One of the primary benefits offered by the Small Business Administration’s (SBA) mentor-protégé programs is the ability to operate outside the normal rules governing affiliation.  Generally speaking, SBA allows mentors to provide assistance (including technical, management, and financial assistance) to their protégé firms without fear of creating affiliation.  That is, so long as the

Please see the following link for Fox Rothschild LLP’s Federal Contractors’ Guide to Small Business Administration Set-Aside Contracts, Size Standards, Size Protests, and Affiliation. 

http://www.foxrothschild.com/douglas-p-hibshman/publications/federal-contractors-guide-to-small-business-administration-set-aside-contracts-size-standards-size-protests-and-affiliation/

The federal government sets aside a significant portion of its procurement dollars each year for purchasing goods and services from small businesses.  Small business set-aside procurements and small business contract

As I have covered here before, every small business owner needs to be aware of the Small Business Administration’s (SBA) ostensible subcontractor rule.

In a nutshell, ostensible contractor affiliation occurs when a small business holds a prime contract – but a subcontractor hired for the job actually ends up controlling the work.  The SBA

Today, we take a look at the culmination of a long fight over the size status of a joint venture competing for a Federal contract.  After losing battles at the Small Business Administration (SBA) Area Office and Office of Hearings and Appeals (OHA) – the joint venture finally won the war when the Court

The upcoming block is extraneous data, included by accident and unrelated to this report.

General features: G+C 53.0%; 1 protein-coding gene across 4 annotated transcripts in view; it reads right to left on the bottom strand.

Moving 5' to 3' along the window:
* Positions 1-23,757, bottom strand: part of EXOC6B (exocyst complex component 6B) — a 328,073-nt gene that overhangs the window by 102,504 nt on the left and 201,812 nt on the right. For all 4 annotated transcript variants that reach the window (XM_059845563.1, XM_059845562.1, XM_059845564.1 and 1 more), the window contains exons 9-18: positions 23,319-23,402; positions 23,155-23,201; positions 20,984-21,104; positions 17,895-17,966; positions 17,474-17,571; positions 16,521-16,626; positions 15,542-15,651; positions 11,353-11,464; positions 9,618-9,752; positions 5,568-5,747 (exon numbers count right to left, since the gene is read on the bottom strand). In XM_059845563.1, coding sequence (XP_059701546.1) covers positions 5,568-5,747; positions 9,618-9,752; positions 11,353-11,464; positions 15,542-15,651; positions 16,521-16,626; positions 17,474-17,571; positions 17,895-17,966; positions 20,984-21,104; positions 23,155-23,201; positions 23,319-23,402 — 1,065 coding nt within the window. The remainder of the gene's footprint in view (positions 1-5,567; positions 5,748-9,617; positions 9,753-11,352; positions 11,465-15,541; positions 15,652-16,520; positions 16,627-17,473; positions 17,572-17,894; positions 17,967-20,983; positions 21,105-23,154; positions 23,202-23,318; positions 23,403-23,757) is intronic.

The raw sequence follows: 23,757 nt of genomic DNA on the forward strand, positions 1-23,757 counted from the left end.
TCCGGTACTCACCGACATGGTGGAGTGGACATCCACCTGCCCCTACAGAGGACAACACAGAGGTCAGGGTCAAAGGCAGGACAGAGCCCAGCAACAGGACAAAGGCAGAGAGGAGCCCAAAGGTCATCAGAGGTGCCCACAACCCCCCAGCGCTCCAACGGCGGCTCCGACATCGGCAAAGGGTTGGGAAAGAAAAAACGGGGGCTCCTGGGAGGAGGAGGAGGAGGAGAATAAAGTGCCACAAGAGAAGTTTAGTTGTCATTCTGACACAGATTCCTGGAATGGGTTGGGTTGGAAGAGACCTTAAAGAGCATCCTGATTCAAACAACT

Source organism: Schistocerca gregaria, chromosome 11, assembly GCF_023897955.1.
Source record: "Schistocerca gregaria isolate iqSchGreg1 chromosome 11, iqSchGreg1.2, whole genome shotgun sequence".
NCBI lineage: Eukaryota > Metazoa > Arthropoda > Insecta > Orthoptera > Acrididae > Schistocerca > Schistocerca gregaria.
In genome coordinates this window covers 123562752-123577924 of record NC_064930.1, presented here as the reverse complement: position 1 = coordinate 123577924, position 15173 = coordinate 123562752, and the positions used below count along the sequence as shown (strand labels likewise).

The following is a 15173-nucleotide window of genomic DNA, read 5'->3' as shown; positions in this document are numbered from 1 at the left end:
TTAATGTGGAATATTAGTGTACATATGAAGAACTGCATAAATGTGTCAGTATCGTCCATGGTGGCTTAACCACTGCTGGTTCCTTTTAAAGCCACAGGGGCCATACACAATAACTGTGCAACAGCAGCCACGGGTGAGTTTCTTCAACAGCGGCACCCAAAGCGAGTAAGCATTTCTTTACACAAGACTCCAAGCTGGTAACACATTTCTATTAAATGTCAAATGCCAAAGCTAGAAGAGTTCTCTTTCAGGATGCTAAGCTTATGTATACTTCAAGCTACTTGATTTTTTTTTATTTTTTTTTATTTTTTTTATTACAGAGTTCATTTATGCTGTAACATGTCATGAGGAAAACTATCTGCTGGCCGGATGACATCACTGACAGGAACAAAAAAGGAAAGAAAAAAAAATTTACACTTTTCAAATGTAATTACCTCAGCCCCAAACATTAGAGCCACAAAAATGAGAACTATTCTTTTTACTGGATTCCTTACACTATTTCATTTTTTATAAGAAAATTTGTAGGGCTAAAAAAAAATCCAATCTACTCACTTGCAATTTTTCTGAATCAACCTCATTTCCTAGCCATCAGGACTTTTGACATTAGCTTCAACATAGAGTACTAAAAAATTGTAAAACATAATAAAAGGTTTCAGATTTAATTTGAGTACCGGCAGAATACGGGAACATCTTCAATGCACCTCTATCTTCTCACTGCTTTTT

Join me on Thursday, August 24, 2017 for lunch (11:30 am to 1:30 pm) and learn about the Small Business Administration’s All Small Mentor Protégé Program. The event is sponsored by Design-Build Institute of American Mid-Atlantic and will be held at Maggiano’s in Tysons Corner.

For months, we poured over the proposed and

Government contractors looking to identify and mitigate indications of affiliation sometimes need look no further than their own family tree.

The Small Business Administration (SBA) assumes that two businesses owned and controlled by members of the same family are affiliated based on that family relationship alone.  It is up to the family members to rebut